The secret codes airline staff don't want you to know

If you hear 'code 7500' it might be a good time to start worrying

Elsa Vulliamy
Friday 22 January 2016 11:31 GMT
Have a care for your flight attendants
Have a care for your flight attendants (Getty)

Ever seen an airline worker spout incomprehensible gibberish into a walkie-talkie? It's not actually incomprehensible at all.

Airport staff, cabin crew, and the pilots all have secret codes and lingo that they use which enables them to talk to each other around passengers without revealing any information they'd rather keep under wraps.

Some codes are used in emergency situations, while others are just used by employees for shorthand purposes.

A similar system is used on the London Underground.

Take a look below to see what all the enigmatic language reportedly means.

Airport staff

Code Adam: alerts staff to a missing child. Named in honour of Adam Walsh, a child who was abducted in a department store

Code Bravo – most codes are used to avoid causing alarm to the public, but Code Bravo is used in order to deliberately cause panic, thereby making it easier to eliminate the threat without interference. Employees will all shout "code bravo!" if they want to cause alarm deliberately


7500: indicates the plane has been hijacked, or has a hijacking is a threat

7700: a general emergency code

7600: a radio failure

The whizzer: the Auxiliary Power Unit, an engine at the back of the plane which powers things like air conditioning and lighting when the main plane engines aren’t running

The heavy pilot: additional pilots which are sometimes present on longer flights, so that pilots can swap over and take a break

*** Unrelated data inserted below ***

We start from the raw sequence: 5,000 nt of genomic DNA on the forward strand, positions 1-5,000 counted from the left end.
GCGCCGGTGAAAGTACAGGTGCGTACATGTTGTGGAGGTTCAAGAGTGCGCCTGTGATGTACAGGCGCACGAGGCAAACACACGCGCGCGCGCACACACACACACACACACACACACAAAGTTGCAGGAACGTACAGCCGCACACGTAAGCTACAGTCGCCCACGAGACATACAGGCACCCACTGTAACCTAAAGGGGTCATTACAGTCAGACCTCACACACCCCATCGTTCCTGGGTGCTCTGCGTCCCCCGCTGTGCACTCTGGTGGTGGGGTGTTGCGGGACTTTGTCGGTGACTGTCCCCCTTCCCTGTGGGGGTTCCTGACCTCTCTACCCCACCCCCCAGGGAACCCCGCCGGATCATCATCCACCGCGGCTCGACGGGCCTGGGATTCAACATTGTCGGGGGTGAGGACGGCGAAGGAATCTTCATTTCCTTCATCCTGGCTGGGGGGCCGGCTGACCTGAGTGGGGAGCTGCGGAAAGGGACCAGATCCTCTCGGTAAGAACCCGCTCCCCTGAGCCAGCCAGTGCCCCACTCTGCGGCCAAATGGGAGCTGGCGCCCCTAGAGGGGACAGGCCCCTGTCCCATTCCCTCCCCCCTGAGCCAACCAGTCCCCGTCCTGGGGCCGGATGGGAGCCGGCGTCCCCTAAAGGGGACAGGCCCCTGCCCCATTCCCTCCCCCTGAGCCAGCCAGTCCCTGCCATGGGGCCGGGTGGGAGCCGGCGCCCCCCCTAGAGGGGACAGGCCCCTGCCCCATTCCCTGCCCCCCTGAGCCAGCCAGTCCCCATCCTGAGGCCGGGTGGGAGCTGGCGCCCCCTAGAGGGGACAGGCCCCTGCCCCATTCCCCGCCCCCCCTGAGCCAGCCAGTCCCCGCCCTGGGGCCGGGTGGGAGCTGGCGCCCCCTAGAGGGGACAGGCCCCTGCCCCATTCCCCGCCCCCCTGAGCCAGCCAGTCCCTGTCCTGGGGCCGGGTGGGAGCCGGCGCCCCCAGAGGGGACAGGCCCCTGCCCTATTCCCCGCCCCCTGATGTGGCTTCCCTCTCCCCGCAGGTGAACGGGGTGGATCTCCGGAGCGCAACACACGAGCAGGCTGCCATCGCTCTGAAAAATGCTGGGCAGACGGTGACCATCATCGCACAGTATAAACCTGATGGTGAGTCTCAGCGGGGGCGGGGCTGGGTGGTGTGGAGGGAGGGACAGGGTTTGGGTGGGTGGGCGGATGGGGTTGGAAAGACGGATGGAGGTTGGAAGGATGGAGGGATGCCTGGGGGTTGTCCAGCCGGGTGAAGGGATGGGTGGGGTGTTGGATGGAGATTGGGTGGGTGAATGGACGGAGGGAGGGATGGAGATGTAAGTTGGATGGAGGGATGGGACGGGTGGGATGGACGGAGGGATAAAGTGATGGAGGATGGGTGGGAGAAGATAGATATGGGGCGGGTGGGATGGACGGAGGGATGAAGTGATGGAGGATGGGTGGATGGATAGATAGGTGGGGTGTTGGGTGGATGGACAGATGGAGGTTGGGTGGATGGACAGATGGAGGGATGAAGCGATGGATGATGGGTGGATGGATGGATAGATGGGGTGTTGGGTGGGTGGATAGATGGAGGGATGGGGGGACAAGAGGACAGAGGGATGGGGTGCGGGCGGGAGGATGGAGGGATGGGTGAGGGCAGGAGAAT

The director: air traffic controllers who control when planes land in a busy airport

The sin bin: an area where a plane has to wait to make room for another aircraft on the runway if it cannot yet take off

Tracks: highly populated routes between Europe and north America

All call: all flight attendants must report via their intercom, used when checking emergency exits and slides on the plane

Flight level: how many feet above water you are. This works as a unit of measurement, the ‘flight level’ will be the number of feet divided by 100, so flight level three zero zero means 30,000 feet above the water

EFC time: when a plane can take off after being held on the ground for any reason

Ramp: also called the apron, the area where the aircraft is parked closest to the terminal

Why you need to watch the in-flight safety briefing

Cabin crew:

Blue juice: the toilet water on the plane

Crew juice: a cocktail consumed on the way to the hotel to help sleep after an overnight flight

Crotch watch: the seatbelt check

Deadhead: flying on the plane as a passenger, not working the flight

Furlough: when a plane company downsizes, they sometimes give you a ‘furlough’ which means that if they start hiring again they have to offer you your old job back before hiring new people

Pax: passengers

Slam-click: when a crew member goes to the hotel and stays there until it’s time to fly again e.g. “I’m exhausted, I’m going to slam-click” or “she won’t come out with us, she’s a slam-clicker”

Coach roach: a cabin crew member who prefers working in coach rather than higher airline classes

Sources: Mail, Telegraph and Quora

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